“A strength in need, a counselor in perplexity, a comfort in sorrow, and a companion in joy.”
A strength in need, a counselor
in perplexity, a comfort
in sorrow, and a
companion in joy —
these are the healers of the heart.
but also offer guidance
about the simple mechanics of listening
and when to touch and how to touch
and even when to hug
or when to make a cup of tea.
Those who run the marathon of love that never ends, discover these healers within and among each other. Without them the marathon that never ends is too long, too hard, too much to bear without the healing and the healers.
You soon discovered you didn’t have the same strengths nor the same wounds or an equal resilience in contending with them in every moment. Becoming a counselor to one another was tough because one of you wanted to fix hurts when the hurt being shared just wanted listening. And one of you started out thinking he or she always had to be the strong one which translated into unequal vulnerability. So you learned how to put your head on the other’s chest and cry, or speak of your hidden wounds in a way you never did out loud before. You discovered that comforting is a highly underrated skill and there are times when that’s all we want — just to be comforted.
By learning how to comfort and be comforted, you then discovered the sublime experience of sharing joy — another thing given not made. While we’ve always known how to make ourselves happy in the moment — with ice cream or walks or music — learning to be open to joy when it visits us without warning or anticipation was the final frontier. Learning to allow joy when it visits and then, somehow learning it can be shared if we trust each other, introduced us to a power so much greater than just the two of us.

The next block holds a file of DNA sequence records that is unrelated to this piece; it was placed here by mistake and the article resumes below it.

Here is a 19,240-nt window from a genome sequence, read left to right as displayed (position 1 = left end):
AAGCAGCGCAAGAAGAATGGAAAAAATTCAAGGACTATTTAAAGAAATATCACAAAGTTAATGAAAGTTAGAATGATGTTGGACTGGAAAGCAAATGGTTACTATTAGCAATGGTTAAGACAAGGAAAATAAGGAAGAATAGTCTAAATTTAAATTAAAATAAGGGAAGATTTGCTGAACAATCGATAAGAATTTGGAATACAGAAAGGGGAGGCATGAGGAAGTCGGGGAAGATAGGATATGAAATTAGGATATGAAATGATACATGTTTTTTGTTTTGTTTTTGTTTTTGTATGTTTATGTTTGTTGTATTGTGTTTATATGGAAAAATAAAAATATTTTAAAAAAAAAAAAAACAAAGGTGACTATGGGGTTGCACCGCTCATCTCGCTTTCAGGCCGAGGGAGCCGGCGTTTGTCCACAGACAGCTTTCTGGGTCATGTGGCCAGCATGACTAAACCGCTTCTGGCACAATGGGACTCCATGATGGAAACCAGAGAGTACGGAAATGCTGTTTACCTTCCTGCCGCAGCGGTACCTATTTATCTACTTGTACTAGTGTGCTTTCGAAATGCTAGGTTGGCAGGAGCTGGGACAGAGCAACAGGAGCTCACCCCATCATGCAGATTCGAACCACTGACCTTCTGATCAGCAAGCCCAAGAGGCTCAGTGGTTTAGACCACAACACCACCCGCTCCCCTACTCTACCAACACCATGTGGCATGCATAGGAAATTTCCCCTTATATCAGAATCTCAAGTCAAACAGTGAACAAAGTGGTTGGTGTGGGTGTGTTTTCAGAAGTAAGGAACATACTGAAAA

“Grant that their wills may be so knit together in your will, and their spirits in your Spirit, that they may grow in love and peace with you and one another all the days of their life. Give them such fulfillment of their mutual affection that they may reach out in love and concern for others. Amen.”
It turns out, and haven’t you had to learn and relearn this over and over, that love without an outward trajectory becomes stale and flaccid within itself. It is a mystery for sure, that something beginning with the manic hunger of romance would evolve so radically. Something about the physics of love requires some part of it to eventually be reaching outward with its grace and gifts in order for it to keep growing. It is almost as if God ordained it so when the Creator-of-all-that-is knit us together. You are still marathoners of love because you haven’t kept it to yourselves, even though there must be so many times you wanted only to retreat. But you haven’t and here you are, and thank you, by the way.
“Give them grace, when they hurt each other, to recognize and acknowledge their fault, and to seek each other’s forgiveness and yours. Amen.”
Now here it is at the end with the hardest of all. First to recognize and then to acknowledge out loud our fault is a profound vulnerability, and a deep act of trust. Peeling open a hurt between us and discovering the grace to see our volition and choices within it, is to re-enter the pain. Oh yeah, and that is how you learned to welcome that skittish bird of forgiveness who lights upon us at just the right moment and brings a song of freedom. The marathoners who keep going are the ones who learned to trust and grab the grace that allows recognition and acknowledgement. Such trust has a gift — it always leaves behind a small gate to enter for the next time it is needed.
“Grant that the bonds of our common humanity, by which all your children are united one to another, and the living to the dead, may be so transformed by your grace, that your will may be done on earth as it is in heaven. Amen.”
It turns out that you marathoners have been part of Jesus’ strategy for the kingdom of God coming on Earth as it is in heaven, veritable agents of God’s love. Who knew? The very skills and gifts and grit it takes to live the marathon of love that never ends, are the very same required to create the kingdom on earth as it is in heaven. Wow, something so mundane as an old marriage turns out to be pretty special. It turns out that the gifts you receive aren’t only for you, but also for the whole world around you. Thanks for helping us all out!
Happy 40th (or whichever it is for you) Anniversary!